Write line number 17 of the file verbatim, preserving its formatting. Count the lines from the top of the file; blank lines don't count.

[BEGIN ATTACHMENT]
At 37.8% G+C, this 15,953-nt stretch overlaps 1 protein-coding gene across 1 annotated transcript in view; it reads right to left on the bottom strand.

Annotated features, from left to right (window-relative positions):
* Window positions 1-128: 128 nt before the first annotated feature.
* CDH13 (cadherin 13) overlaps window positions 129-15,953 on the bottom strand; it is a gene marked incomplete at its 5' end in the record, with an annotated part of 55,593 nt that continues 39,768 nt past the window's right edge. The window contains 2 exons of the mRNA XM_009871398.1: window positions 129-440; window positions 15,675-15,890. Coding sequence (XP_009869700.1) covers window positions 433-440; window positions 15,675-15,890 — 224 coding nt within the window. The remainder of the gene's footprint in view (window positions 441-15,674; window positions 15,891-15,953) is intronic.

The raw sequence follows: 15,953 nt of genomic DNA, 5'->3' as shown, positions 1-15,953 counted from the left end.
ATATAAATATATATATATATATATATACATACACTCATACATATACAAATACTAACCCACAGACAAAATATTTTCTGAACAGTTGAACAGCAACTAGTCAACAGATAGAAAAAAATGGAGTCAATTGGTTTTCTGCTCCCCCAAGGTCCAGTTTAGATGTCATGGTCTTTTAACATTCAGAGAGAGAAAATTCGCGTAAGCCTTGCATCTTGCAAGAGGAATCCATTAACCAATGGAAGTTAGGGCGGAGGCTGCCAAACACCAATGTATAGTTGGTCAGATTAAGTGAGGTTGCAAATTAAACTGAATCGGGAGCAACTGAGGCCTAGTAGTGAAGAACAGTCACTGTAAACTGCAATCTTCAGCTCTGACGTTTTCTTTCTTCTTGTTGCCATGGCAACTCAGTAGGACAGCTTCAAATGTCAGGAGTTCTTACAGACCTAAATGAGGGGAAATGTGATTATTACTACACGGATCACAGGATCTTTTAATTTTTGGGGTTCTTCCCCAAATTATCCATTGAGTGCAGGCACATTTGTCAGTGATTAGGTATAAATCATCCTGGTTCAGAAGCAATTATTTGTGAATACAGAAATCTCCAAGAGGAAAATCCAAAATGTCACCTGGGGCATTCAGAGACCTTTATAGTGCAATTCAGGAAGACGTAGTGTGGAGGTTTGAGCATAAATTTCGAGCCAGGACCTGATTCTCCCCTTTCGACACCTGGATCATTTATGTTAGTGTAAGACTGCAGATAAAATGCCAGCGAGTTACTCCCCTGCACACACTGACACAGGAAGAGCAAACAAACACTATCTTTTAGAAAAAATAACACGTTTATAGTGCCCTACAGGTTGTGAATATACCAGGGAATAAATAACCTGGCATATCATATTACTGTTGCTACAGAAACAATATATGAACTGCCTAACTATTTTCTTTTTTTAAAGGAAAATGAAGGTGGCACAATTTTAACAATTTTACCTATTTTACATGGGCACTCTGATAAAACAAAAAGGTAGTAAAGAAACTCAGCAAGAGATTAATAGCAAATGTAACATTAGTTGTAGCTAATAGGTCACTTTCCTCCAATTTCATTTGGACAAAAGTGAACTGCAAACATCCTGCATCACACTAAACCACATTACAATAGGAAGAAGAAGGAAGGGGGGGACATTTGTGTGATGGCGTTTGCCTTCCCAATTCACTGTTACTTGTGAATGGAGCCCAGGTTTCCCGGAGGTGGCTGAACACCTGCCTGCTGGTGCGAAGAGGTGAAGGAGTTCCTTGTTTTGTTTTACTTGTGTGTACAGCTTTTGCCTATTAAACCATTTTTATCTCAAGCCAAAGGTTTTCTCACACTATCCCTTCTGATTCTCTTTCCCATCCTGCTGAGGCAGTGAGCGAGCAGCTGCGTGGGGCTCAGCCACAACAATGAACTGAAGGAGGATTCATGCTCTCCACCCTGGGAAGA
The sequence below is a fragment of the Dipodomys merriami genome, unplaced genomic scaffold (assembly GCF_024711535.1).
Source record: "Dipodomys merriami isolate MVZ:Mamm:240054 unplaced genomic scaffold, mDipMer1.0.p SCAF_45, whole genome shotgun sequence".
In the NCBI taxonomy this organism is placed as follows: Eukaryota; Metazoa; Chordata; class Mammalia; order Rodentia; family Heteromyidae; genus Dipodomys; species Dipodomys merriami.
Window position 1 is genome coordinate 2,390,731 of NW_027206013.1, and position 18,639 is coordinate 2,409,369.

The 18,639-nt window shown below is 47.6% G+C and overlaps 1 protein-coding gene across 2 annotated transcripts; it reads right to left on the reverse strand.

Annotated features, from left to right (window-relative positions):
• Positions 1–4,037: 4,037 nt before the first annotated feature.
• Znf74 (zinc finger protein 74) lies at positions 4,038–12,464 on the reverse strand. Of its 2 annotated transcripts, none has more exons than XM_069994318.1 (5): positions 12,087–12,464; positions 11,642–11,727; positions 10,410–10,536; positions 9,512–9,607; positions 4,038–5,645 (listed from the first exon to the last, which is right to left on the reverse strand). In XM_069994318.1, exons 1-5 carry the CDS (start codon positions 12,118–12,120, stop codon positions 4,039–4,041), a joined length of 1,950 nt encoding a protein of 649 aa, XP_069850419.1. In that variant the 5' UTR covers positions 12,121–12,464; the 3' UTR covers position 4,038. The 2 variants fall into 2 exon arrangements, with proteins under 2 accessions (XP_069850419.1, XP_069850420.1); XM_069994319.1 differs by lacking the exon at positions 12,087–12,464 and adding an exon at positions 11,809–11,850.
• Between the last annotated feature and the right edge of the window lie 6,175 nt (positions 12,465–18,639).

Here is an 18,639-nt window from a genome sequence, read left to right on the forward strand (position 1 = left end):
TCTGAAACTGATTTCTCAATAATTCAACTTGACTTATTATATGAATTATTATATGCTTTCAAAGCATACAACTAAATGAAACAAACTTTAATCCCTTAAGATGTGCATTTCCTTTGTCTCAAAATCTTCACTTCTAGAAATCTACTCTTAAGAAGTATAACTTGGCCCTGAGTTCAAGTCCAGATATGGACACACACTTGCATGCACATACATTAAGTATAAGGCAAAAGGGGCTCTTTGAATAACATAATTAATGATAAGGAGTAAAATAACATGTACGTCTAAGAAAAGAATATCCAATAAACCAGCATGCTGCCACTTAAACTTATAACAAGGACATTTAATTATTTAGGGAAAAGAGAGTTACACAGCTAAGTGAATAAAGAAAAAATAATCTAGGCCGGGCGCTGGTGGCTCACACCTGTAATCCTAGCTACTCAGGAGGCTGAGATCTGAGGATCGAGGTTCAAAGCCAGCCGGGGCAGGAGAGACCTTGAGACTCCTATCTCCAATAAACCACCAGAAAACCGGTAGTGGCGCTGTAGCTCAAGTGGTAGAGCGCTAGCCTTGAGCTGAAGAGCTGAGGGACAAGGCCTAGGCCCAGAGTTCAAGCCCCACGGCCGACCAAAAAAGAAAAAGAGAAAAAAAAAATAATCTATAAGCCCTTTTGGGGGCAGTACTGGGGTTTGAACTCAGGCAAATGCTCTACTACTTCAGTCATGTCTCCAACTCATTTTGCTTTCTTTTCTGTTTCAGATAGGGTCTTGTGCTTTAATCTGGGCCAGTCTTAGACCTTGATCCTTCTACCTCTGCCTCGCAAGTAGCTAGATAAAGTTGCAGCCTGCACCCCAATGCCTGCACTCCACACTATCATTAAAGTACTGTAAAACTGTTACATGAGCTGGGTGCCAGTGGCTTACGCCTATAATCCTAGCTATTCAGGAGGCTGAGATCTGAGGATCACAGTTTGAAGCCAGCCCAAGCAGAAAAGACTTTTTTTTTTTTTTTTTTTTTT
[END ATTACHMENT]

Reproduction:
TCTGAAACTGATTTCTCAATAATTCAACTTGACTTATTATATGAATTATTATATGCTTTCAAAGCATACAACTAAATGAAACAAACTTTAATCCCTTAAGATGTGCATTTCCTTTGTCTCAAAATCTTCACTTCTAGAAATCTACTCTTAAGAAGTATAACTTGGCCCTGAGTTCAAGTCCAGATATGGACACACACTTGCATGCACATACATTAAGTATAAGGCAAAAGGGGCTCTTTGAATAACATAATTAATGATAAGGAGTAAAATAACATGTACGTCTAAGAAAAGAATATCCAATAAACCAGCATGCTGCCACTTAAACTTATAACAAGGACATTTAATTATTTAGGGAAAAGAGAGTTACACAGCTAAGTGAATAAAGAAAAAATAATCTAGGCCGGGCGCTGGTGGCTCACACCTGTAATCCTAGCTACTCAGGAGGCTGAGATCTGAGGATCGAGGTTCAAAGCCAGCCGGGGCAGGAGAGACCTTGAGACTCCTATCTCCAATAAACCACCAGAAAACCGGTAGTGGCGCTGTAGCTCAAGTGGTAGAGCGCTAGCCTTGAGCTGAAGAGCTGAGGGACAAGGCCTAGGCCCAGAGTTCAAGCCCCACGGCCGACCAAAAAAGAAAAAGAGAAAAAAAAAATAATCTATAAGCCCTTTTGGGGGCAGTACTGGGGTTTGAACTCAGGCAAATGCTCTACTACTTCAGTCATGTCTCCAACTCATTTTGCTTTCTTTTCTGTTTCAGATAGGGTCTTGTGCTTTAATCTGGGCCAGTCTTAGACCTTGATCCTTCTACCTCTGCCTCGCAAGTAGCTAGATAAAGTTGCAGCCTGCACCCCAATGCCTGCACTCCACACTATCATTAAAGTACTGTAAAACTGTTACATGAGCTGGGTGCCAGTGGCTTACGCCTATAATCCTAGCTATTCAGGAGGCTGAGATCTGAGGATCACAGTTTGAAGCCAGCCCAAGCAGAAAAGACTTTTTTTTTTTTTTTTTTTTTT